Attorney General Yehuda Weinstein held consultations with officials from the State Attorney's Office and the Military Advocate General Corp, on Sunday to debate the legality of the plan to move the Ulpana neighborhood to a nearby military zone.
The legality of the move was put in question during the debate because the area in question was expropriated for the establishment of a military base, in accordance with the law. Changing the use of the land for non-military use is not permitted though possible solutions are still being sought.
Meanwhile, MKs and right-wing activists called on Likud ministers to break with Prime Minister Benjamin Netanyahu and support a bill that would authorize settlement construction on privately owned Palestinian land.
The ministers are being called on to vote their consciences, but these appeals come with a tacit threat. If the ministers don't support the bill in a vote on Wednesday, they will be punished later down the line by Likud's right-wing faction.
In the campaign, activists have published newspaper advertisements reminding the Likud ministers of their statements favoring such a bill. Activists have also conducted a telephone survey to probe whether Likud voters would withdraw their support in a party election for ministers who don't back the bill.
"This law represents the only remaining solution to pave the way for this neighborhood, in a confrontation with the High Court," a backer of the law said. Supporters include MK Zevulun Orlev (Habayit Hayehudi ), MK Zeev Elkin (Likud ) and MK Yaakov Katz (National Union ).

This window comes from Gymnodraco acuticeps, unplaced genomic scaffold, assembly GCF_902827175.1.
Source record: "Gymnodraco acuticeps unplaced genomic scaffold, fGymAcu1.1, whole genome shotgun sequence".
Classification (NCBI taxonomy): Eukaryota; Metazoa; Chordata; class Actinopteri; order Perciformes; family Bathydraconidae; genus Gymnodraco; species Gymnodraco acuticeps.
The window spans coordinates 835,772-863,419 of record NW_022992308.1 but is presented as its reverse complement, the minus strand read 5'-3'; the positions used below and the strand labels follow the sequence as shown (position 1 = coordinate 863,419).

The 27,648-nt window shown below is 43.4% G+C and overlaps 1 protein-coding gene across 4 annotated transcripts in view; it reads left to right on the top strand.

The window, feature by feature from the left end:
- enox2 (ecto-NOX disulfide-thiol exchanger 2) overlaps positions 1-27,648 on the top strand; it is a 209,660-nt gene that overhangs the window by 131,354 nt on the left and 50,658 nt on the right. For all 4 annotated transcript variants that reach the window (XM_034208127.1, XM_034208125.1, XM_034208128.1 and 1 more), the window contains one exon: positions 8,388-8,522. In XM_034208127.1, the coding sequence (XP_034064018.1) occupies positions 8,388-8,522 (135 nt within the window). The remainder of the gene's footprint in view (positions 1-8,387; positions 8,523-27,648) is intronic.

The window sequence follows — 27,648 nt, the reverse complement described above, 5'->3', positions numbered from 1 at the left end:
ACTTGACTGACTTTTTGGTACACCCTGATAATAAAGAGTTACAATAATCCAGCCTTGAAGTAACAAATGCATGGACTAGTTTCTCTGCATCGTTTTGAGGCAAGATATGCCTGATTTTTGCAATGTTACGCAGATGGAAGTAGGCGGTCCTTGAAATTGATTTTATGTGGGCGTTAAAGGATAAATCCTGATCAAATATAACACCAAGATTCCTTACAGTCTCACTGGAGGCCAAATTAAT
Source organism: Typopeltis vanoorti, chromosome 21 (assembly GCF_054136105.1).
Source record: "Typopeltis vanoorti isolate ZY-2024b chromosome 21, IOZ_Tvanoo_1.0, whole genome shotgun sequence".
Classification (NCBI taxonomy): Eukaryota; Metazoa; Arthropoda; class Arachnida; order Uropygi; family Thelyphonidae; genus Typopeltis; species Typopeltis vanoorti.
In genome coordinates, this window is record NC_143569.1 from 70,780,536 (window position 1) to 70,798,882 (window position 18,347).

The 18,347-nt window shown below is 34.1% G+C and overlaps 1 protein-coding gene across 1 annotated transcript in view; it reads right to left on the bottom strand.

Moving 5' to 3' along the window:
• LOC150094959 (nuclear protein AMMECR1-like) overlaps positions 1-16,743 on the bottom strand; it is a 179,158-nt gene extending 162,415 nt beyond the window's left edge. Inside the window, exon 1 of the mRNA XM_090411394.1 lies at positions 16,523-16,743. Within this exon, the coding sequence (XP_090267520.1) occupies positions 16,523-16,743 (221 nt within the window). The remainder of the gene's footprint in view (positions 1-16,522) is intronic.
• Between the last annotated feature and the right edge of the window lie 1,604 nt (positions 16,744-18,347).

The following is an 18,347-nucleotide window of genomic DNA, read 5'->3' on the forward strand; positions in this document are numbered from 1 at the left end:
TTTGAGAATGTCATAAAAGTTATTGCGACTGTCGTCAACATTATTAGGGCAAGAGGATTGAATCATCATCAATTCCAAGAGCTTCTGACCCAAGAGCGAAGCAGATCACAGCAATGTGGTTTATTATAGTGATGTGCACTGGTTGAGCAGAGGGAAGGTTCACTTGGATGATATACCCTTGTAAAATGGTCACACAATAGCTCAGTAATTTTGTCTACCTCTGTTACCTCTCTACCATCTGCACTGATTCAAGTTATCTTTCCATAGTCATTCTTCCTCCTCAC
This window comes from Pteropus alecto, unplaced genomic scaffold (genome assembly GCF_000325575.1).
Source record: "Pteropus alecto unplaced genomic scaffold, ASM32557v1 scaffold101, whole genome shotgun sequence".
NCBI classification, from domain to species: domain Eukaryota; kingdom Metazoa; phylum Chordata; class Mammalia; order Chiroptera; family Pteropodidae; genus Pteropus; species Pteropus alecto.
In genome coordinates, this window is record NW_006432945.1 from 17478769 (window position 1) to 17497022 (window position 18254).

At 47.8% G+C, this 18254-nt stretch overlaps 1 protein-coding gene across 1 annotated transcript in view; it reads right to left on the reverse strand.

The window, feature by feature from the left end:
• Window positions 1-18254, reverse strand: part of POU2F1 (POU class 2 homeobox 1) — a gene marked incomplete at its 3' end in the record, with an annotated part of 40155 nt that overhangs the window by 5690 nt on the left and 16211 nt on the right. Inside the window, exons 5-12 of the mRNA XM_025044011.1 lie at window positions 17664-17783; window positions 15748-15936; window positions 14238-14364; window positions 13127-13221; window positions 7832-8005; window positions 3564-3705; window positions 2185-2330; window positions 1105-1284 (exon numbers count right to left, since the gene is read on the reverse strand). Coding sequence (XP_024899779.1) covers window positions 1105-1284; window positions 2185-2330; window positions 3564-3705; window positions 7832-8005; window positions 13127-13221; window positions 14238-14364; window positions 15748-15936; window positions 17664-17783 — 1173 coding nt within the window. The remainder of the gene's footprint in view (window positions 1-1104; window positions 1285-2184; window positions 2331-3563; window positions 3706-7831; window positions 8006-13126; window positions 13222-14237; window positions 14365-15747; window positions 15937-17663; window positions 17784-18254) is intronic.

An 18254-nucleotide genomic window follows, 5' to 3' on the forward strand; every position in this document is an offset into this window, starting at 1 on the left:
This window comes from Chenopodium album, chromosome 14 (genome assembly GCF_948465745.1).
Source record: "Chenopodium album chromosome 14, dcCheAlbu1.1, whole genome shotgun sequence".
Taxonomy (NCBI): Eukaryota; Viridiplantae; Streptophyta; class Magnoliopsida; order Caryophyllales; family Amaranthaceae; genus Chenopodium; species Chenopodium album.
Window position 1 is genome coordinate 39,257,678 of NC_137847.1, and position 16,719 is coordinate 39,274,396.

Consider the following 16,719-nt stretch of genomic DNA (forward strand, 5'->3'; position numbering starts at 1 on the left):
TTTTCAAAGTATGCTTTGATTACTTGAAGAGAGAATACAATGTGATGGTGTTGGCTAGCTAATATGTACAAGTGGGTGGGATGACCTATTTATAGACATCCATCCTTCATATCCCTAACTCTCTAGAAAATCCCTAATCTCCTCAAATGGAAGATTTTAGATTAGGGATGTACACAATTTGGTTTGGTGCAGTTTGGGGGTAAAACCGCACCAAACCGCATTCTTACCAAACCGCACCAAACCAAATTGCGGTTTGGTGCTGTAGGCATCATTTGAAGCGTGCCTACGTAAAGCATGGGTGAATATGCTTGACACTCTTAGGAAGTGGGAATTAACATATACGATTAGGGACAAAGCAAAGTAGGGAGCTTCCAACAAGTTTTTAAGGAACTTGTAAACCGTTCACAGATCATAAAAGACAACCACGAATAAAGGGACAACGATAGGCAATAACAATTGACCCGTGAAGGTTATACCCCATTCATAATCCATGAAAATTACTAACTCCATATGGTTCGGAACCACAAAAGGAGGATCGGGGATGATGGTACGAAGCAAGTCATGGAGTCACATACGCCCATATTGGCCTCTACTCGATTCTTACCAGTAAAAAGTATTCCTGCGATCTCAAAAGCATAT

The bill stipulates that houses built on private Palestinian land will not be demolished if at least 20 Jewish families have lived there for more than four years. The bill's backers expect the vote after the preliminary reading Wednesday to represent a final legislative chance before the July 1 date the High Court set for evacuating the Beit El settlement's Ulpana neighborhood.
Netanyahu instructed Likud ministers on Sunday to oppose the bill, saying such a law would badly damage Israel diplomatically.
"Our policy is to strengthen settlement while upholding the law," Netanyahu said. "One can always opt for a legislative solution, but this has its costs, including ones in the international arena."
In recent days, Netanyahu has reiterated his concerns about an international backlash if the cabinet actively supports the bill.
On Sunday, Netanyahu sent his initiative for the evacuation of houses from Ulpana to Attorney General Yehuda Weinstein for review. Netanyahu's plan calls for the Ulpana homes to be moved elsewhere; he also wants to ramp up construction in Beit El.
Netanyahu also asked Weinstein to examine whether his solution might trigger a wave of Palestinian demands for the evacuation of homes in other settlements.
"We will wait patiently for the attorney general's answers, so that we can reach an informed decision," Netanyahu told ministers on Sunday.
While Netanyahu has taken steps in recent days to prevent the bill from gaining traction, he has not been consistent. He told Orlev and Katz that he does not completely rule out legislation on the issue.
And while Netanyahu has backed a solution that would demolish homes in Ulpana, his aides said on Sunday that if the prime minister's policy is not backed by Weinstein, Netanyahu could end up backing the bill.
Yuli Edelstein was the only Likud minister on Sunday who said categorically he would support the bill. There were signs that two Likud ministers who have supported the bill in recent weeks will not vote Wednesday.
These are Transportation Minister Yisrael Katz and Vice Prime Minister Silvan Shalom, who is also regional development minister and minister for the development of the Negev and Galilee.
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